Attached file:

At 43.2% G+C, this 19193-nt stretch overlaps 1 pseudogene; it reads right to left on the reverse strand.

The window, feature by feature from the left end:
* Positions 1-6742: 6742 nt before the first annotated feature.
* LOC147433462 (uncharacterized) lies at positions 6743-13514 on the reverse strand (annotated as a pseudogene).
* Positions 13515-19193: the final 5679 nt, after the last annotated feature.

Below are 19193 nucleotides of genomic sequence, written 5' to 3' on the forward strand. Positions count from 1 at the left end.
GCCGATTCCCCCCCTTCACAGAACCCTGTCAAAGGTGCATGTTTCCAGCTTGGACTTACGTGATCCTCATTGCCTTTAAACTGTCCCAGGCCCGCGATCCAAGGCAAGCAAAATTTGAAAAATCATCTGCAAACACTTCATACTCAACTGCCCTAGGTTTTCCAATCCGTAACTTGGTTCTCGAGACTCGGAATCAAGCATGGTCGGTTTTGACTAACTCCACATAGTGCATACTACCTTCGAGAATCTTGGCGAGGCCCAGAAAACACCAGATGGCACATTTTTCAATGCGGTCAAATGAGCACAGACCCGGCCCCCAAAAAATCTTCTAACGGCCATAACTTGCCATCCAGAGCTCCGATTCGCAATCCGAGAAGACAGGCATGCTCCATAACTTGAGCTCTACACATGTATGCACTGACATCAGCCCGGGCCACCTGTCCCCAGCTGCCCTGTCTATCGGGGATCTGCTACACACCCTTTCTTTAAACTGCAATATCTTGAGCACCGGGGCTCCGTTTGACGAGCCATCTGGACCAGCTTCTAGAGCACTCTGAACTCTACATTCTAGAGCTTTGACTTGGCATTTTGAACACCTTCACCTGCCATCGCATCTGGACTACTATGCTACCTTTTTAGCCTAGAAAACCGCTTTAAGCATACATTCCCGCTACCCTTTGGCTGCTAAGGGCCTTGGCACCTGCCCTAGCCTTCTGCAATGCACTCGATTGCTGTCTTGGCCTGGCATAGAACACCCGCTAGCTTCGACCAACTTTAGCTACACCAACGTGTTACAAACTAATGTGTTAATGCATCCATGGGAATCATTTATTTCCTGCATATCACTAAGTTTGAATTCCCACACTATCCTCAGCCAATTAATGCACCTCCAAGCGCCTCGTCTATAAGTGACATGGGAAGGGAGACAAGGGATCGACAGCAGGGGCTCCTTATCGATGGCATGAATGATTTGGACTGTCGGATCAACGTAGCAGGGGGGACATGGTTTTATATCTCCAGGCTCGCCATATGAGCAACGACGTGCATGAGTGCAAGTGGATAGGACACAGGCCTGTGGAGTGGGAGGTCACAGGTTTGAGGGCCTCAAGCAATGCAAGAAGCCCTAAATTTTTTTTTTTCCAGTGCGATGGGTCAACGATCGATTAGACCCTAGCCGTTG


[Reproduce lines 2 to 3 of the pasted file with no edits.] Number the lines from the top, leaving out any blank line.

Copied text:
The window, feature by feature from the left end:
* Positions 1-6742: 6742 nt before the first annotated feature.